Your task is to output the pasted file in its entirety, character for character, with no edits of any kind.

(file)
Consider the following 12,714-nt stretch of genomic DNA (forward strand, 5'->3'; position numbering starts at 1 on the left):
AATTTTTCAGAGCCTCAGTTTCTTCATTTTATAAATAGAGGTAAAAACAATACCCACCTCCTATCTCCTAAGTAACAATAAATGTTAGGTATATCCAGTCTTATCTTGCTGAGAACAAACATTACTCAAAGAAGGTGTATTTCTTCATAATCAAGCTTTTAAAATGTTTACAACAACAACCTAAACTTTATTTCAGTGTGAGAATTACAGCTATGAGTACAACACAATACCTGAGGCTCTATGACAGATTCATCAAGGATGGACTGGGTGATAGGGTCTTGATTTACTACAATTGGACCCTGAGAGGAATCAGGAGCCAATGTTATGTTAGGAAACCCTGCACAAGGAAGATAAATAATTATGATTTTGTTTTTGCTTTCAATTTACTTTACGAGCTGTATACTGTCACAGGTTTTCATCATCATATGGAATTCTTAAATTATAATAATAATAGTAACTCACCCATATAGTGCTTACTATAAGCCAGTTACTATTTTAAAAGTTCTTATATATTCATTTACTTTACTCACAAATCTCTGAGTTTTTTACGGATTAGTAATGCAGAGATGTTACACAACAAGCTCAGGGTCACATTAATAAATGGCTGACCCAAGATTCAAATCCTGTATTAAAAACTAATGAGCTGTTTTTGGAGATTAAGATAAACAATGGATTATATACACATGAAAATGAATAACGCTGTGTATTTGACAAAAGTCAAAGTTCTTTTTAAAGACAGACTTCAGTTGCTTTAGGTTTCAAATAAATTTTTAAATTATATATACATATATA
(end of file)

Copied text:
Consider the following 12,714-nt stretch of genomic DNA (forward strand, 5'->3'; position numbering starts at 1 on the left):
AATTTTTCAGAGCCTCAGTTTCTTCATTTTATAAATAGAGGTAAAAACAATACCCACCTCCTATCTCCTAAGTAACAATAAATGTTAGGTATATCCAGTCTTATCTTGCTGAGAACAAACATTACTCAAAGAAGGTGTATTTCTTCATAATCAAGCTTTTAAAATGTTTACAACAACAACCTAAACTTTATTTCAGTGTGAGAATTACAGCTATGAGTACAACACAATACCTGAGGCTCTATGACAGATTCATCAAGGATGGACTGGGTGATAGGGTCTTGATTTACTACAATTGGACCCTGAGAGGAATCAGGAGCCAATGTTATGTTAGGAAACCCTGCACAAGGAAGATAAATAATTATGATTTTGTTTTTGCTTTCAATTTACTTTACGAGCTGTATACTGTCACAGGTTTTCATCATCATATGGAATTCTTAAATTATAATAATAATAGTAACTCACCCATATAGTGCTTACTATAAGCCAGTTACTATTTTAAAAGTTCTTATATATTCATTTACTTTACTCACAAATCTCTGAGTTTTTTACGGATTAGTAATGCAGAGATGTTACACAACAAGCTCAGGGTCACATTAATAAATGGCTGACCCAAGATTCAAATCCTGTATTAAAAACTAATGAGCTGTTTTTGGAGATTAAGATAAACAATGGATTATATACACATGAAAATGAATAACGCTGTGTATTTGACAAAAGTCAAAGTTCTTTTTAAAGACAGACTTCAGTTGCTTTAGGTTTCAAATAAATTTTTAAATTATATATACATATATA